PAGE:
It is pleasing to imagine wild animals as creatures with cute brown noses, big eyes, fuzzy fur coats, and a goofy Disney like temperament. The problem is that this isn’t usually true. Wild animals aren’t the genteel beasts that you see in movies. They can be dangerous, unpredictable, and incredibly strong.
Look at the case of Mark Reynolds, for instance. The 35-year old headed out for a trek with his mountain bike in California, in 2004. He never came home and was eventually found partially devoured by a mountain lion. Now, you won’t see that in a Disney movie anytime soon.
So, maybe these things do happen, you’re thinking. It doesn’t mean that all wild animals are dangerous. There have got to be some friendly critters out there. Well, you may be right, but the 41-year old Arkansas woman, who was attacked by a cougar would probably have a different opinion. In 2003, she was killed in her own garden.
This echoes a similar event, which happened in 1999 after a toddler was dragged away and eaten by a mountain lion. There are more stories. There are always more stories. They’re not restricted to just cougars either. What about bears, moose, coyotes, and bison? Ultimately, the wild is a dangerous place for people and if you want to learn how to survive a wild animal attack, acknowledgment of this is the first step.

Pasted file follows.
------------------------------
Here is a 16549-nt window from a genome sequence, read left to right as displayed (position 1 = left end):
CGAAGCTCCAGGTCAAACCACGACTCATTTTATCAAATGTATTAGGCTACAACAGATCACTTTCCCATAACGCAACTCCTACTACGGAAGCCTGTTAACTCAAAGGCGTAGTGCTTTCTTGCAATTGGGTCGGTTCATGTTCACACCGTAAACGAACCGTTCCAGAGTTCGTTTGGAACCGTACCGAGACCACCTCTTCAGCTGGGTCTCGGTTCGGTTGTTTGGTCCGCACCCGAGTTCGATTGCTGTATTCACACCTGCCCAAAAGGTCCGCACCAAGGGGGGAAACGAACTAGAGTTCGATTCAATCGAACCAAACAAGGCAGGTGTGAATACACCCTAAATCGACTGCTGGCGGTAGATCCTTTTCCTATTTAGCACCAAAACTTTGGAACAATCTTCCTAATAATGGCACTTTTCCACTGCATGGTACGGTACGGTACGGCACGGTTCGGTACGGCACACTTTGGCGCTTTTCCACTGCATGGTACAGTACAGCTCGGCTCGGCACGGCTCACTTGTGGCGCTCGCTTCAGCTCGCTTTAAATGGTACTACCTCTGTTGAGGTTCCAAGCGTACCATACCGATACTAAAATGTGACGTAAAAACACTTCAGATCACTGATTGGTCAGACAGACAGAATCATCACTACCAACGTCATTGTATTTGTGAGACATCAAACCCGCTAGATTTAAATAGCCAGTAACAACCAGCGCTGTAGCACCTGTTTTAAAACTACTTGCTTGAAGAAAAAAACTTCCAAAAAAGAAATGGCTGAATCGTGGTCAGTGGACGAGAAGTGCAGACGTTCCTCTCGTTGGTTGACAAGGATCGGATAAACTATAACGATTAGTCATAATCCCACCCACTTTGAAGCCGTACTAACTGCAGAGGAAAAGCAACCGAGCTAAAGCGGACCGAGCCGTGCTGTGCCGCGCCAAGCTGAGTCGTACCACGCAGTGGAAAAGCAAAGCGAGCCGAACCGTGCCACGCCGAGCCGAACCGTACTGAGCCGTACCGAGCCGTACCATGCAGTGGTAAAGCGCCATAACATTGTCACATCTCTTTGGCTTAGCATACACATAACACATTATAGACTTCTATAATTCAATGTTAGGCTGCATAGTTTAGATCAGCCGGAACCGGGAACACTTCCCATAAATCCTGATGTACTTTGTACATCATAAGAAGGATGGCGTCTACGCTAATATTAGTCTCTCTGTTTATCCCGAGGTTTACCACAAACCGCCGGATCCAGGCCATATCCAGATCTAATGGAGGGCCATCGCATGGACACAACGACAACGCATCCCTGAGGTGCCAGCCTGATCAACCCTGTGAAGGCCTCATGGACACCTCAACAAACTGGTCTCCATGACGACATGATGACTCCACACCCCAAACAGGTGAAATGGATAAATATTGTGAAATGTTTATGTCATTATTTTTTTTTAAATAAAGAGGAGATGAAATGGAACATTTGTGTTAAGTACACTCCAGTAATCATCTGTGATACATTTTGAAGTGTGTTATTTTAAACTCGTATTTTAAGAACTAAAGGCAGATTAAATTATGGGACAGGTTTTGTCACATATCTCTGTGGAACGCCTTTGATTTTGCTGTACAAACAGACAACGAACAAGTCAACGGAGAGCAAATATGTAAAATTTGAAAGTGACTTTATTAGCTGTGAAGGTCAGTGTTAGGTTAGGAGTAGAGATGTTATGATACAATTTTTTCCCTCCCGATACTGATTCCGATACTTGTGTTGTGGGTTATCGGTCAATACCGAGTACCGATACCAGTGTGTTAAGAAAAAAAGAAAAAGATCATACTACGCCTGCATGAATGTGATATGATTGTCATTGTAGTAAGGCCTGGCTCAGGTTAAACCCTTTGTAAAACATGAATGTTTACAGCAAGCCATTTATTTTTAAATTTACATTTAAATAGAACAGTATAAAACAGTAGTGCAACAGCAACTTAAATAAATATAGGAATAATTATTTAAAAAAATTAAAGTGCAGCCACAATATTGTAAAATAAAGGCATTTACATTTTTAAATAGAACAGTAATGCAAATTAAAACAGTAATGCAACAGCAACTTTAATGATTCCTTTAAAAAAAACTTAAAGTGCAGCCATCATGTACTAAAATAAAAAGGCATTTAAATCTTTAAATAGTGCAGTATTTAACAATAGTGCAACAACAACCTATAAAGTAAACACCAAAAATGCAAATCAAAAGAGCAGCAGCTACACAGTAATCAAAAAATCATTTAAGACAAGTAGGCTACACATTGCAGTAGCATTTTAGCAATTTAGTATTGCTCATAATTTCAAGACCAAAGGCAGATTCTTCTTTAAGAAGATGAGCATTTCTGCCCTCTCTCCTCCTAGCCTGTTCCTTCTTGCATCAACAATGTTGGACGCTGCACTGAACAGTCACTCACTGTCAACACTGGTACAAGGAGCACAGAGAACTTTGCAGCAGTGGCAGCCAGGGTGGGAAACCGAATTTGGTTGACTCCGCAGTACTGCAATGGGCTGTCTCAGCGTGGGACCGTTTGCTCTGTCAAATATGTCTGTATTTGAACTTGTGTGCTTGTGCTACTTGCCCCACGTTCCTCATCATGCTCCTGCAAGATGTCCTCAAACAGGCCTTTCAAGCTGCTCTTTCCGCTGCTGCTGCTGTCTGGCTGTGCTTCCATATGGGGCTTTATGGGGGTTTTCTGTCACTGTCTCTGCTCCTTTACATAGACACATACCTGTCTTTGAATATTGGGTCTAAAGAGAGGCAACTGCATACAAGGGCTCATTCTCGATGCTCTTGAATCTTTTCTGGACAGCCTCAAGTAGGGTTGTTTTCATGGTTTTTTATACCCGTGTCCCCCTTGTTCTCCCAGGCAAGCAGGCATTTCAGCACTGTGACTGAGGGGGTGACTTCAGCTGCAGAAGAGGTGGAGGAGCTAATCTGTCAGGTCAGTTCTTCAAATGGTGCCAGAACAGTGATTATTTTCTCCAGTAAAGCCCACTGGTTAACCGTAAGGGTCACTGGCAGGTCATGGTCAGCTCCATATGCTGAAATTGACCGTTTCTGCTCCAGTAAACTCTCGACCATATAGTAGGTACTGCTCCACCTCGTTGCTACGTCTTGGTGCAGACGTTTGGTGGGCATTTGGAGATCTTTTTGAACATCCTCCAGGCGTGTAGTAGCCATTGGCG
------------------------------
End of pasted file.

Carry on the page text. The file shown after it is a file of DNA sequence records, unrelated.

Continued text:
Clearly, the best weapon at your disposal is common sense and awareness. If you are going to spend any time out in the wilderness, be aware of what is out there. Know what kind of environment you’re heading into and what it may hold. This is important because it is always better to just avoid predators if possible.
This means staying at a distance and putting measures in place to keep wild animals away from your tent or rest area. This might include any of the following steps:
– Keep your camp/area tidy. Food will attract predators, so never leave wrappers or packing on the ground. Wash all utensils and plates after eating. Seal all leftover food in airtight containers or hang it from a tree. You must place your food at least 200m away from the camp while you sleep.
– Do not, under any circumstances, take food into the tent. You should also avoid sleeping in the clothes that you cooked in. They need to be left outside.
– Never feed wild animals (deer, raccoons, squirrels) as this can attract mountain lions to your location.
Getting Ready for a Fight
Obviously, the last thing that you want is to have to go toe to toe with a dangerous predator. Thankfully, this is very rare. Most animals are as keen to stay away from humans as we are them and they’ll only approach if smell a free meal. However, incidents do happen and it is important to know how to survive a wild animal attack.
It is a good idea to carry a number of defensive items in your pack. This might be (at the extreme end) a gun or it could be something like a hunting knife or a club. You might even feel safer carrying pepper spray with you. Whatever you think might be useful in a close quarters attack is worth tucking into your bag or rucksack.
Deterring and Surviving a Bear Attack
The reality is that all bears are very dangerous. They certainly aren’t the cuddly creatures that you see in films. While they are just animals like us, with needs and survival instincts, it is important not to come out on the losing side in a fight with a bear. The most dangerous situations are if you accidentally surprise the animal or inadvertently threaten the cubs.